Whilst we are not solicitors – and am very happy to be educated by those with more knowledge in this area – our high net summary of this clearly complex area of property law from the response is that; the date of the first sale of the plot (or property) one owns needs to be after the date of the first sale of the property one is wanting to enforce the covenant against. If this is the case then one (as the original landowners’ successor in title) does have the benefit of the covenant. If the date is the same or later than the sale of the property one wants to enforce against then one would need to find if the landowner who put the covenant in place still has property in the area, which could benefit from the covenant (which is probably difficult, unlikely, and potentially risky (as the landowner once alerted to this situation could go and strike a deal with the developer / landowner of the property one is wanting to enforce the covenant against to remove the restrictive covenant).
PWRA think the action in the final sentence (which we have put in italics) is something to keep track of, and we will do so.
Thank you for contacting me and I apologise for the delay in replying. Although I was involved in getting us into a position to enforce the Covenant pertaining to 45 The Ridge Way the bulk of the work was done by a neighbour who wishes to ‘lie below the radar’ as he is very busy at work and does not have the time to assist with queries. He has given me the following information to pass onto you, which we hope will be useful to your Residents’ Association. It is based on our work and what we have heard from other cases in Sanderstead and elsewhere.
As you will be aware the enforceability of covenants binding freehold land is a very complex area and each case will turn on its specific facts. Equally, legal costs can easily become high as a lot of time is required to research each case (unless this research work is undertaken by local residents themselves).
We are aware of a number of cases where groups of local residents have taken it upon themselves to gain a basic understanding of the law surrounding restrictive covenants attaching to freehold land. This has meant that they are in a position to do a significant amount of preparatory work before approaching lawyers. This in turn has meant that the legal costs can be kept to a minimum. Copies of property Titles can be obtained from the Land Registry (www.landregistry.gov.uk) for £3. Sometimes it may be necessary to consult the original conveyance and this is often filed at the Land Registry (but is not available on line to the general public). It is possible to use a commercial site to obtain this – cost circa £35 (including VAT).
As you are probably aware, in order for a covenant to be enforced, first the restrictions imposed by the covenant have to be clear and the covenant must prohibit the proposed development (eg restrict what can be built on the plot to a single detached dwelling house). Secondly, someone must be in a position to enforce the covenant. In order for someone to be able to enforce a covenant they must have the benefit of the covenant. Typically, in a case where the property in question (developer property) was sold on or after 1 January 1926 (when the Law of Property Act 1925 came into force) this is going to be a case of confirming that the covenant was expressed to benefit the original vendor’s retained land (as at the date the developer property was first sold) and that the person seeking to enforce the covenant has the benefit of the covenant. In a typical situation one will be looking for a property on the vendor’s retained land (as at the date the developer property was sold), ie a property which was sold after the developer property. This may involve a degree of research into the history of land transactions in the local area and it may be necessary to check with local residents to see if they have copies of the original deeds in their possession as from the information available from the Land Registry it may not be possible to immediately ascertain the land benefited by the covenant. As an example, in one case we are aware of the covenant referred to the land benefitting from the covenant as all the land forming part of the estate of X as at 23 March 1919. This land was identified on the basis of information on title deeds held by local residents.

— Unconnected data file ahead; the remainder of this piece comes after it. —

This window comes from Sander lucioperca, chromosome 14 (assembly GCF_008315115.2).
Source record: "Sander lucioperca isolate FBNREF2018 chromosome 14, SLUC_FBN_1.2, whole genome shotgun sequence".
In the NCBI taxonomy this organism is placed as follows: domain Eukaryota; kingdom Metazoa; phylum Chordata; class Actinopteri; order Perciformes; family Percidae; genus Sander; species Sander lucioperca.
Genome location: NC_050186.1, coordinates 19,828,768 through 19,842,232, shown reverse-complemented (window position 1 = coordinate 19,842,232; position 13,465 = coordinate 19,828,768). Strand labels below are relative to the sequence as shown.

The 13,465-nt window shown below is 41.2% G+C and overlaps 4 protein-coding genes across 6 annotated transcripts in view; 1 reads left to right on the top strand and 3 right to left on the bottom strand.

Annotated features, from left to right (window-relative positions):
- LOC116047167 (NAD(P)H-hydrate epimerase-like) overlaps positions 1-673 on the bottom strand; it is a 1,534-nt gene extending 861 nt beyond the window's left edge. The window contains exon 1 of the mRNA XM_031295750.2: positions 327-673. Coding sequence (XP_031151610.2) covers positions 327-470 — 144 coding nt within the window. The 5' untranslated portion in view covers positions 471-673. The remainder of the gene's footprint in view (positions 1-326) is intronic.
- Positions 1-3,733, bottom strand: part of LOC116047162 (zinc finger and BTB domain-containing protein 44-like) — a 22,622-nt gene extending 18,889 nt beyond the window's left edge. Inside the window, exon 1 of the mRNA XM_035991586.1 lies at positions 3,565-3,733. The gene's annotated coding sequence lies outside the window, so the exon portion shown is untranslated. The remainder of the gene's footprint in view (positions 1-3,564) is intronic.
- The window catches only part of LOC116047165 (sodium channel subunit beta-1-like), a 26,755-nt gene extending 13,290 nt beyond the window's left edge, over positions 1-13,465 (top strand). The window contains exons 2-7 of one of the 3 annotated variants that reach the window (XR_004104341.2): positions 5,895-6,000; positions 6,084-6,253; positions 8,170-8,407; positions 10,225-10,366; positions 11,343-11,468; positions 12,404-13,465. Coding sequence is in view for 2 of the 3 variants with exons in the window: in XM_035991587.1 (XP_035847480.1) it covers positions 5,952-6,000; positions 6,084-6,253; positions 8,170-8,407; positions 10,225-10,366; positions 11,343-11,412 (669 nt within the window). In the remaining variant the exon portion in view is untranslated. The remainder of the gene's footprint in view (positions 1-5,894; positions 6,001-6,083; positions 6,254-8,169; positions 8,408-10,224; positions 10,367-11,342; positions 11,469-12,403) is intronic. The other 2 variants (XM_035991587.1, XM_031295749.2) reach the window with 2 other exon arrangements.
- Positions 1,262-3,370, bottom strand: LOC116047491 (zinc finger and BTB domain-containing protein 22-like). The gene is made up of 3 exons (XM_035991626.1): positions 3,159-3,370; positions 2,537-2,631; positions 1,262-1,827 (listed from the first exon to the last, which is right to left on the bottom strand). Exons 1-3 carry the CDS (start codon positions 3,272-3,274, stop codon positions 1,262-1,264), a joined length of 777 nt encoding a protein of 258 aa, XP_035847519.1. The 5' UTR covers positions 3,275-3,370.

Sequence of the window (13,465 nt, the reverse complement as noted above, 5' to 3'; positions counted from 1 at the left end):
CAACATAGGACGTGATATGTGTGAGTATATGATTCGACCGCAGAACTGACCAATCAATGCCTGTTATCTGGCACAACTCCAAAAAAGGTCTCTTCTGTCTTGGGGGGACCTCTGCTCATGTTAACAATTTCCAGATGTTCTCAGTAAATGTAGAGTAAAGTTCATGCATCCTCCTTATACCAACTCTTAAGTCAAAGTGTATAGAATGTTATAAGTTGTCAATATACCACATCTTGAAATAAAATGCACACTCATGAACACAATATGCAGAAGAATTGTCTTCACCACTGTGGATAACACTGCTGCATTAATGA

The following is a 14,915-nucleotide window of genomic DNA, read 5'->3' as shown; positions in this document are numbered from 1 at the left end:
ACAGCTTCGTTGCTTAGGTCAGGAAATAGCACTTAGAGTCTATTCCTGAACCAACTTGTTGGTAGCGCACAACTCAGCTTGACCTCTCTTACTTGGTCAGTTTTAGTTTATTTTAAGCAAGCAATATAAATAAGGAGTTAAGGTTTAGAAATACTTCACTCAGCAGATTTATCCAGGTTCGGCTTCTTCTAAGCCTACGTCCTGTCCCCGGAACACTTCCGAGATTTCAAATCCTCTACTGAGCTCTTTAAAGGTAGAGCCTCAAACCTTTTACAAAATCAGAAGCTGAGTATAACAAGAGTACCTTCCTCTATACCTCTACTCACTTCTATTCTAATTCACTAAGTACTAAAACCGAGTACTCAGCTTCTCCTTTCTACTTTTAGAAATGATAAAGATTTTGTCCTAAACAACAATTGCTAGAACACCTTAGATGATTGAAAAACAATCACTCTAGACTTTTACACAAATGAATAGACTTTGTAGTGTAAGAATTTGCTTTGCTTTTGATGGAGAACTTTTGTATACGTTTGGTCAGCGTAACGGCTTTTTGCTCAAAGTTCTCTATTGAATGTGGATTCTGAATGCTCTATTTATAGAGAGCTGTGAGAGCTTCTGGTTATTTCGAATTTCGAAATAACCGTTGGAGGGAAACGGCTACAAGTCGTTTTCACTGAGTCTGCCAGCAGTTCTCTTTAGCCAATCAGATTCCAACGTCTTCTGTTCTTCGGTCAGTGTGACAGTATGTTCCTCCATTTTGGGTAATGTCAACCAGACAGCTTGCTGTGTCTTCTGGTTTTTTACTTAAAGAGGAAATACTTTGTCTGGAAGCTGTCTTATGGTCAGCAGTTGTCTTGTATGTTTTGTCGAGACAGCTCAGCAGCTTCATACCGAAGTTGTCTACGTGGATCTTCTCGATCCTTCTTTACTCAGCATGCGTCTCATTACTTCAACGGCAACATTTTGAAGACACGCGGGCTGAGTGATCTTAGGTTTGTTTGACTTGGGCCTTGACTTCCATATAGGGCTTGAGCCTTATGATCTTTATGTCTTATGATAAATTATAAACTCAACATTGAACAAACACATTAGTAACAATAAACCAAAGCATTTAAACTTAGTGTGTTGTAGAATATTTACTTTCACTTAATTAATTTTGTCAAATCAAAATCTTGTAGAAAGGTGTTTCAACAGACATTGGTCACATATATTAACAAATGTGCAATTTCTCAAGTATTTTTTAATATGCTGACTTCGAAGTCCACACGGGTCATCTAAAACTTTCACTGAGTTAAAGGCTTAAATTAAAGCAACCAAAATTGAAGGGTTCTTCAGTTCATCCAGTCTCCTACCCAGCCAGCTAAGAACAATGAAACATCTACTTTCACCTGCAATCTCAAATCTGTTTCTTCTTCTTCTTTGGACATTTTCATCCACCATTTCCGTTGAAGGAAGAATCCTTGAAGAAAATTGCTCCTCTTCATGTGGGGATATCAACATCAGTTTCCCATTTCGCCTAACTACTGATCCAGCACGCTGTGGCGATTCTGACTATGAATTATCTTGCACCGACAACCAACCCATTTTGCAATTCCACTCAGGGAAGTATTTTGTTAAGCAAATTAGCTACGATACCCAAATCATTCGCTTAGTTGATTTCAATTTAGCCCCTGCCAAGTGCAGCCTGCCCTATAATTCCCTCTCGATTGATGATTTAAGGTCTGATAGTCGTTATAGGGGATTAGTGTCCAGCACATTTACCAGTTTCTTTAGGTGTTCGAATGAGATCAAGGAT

There is a lot of material available on the Internet, including helpful articles written by various barristers and solicitors on restrictive covenants. These can be found by searching for restrictive covenants, covenant challenges and the like.
It would be worthwhile purchasing “Restrictive Covenants and Freehold Land A Practitioners Guide” (5th edition) by Andrew Francis, published by LexisNexis in 2019, cost £154.41. This is a practical guide which explains the topic very clearly and provides a step-by-step approach. It is likely to be the book that developers’ lawyers will be referring to.
It is not necessary for action by local residents opposing developments to be co-ordinated by a member who is a lawyer. The successful local challenges we are aware of have been led by tax advisers who have got to grips with the law in this area.
We would recommend choosing a solicitor with experience in property litigation (and ideally with experience in advising on covenants). Our group used a general litigator (who was in the same firm as one of our local residents) and he did not have the expertise to advise on points of land law and he had to refer everything to counsel. We are aware of other cases where the solicitor advising local residents was in a position to answer questions and only needed to refer complex points to counsel. We are checking with a local property litigator, who has acted on some other covenant challenges in Sanderstead, whether he would be prepared to offer an advisory service to a wider circle of local residents who wish to see if they can enforce restrictive covenants in order to prevent the construction of flats.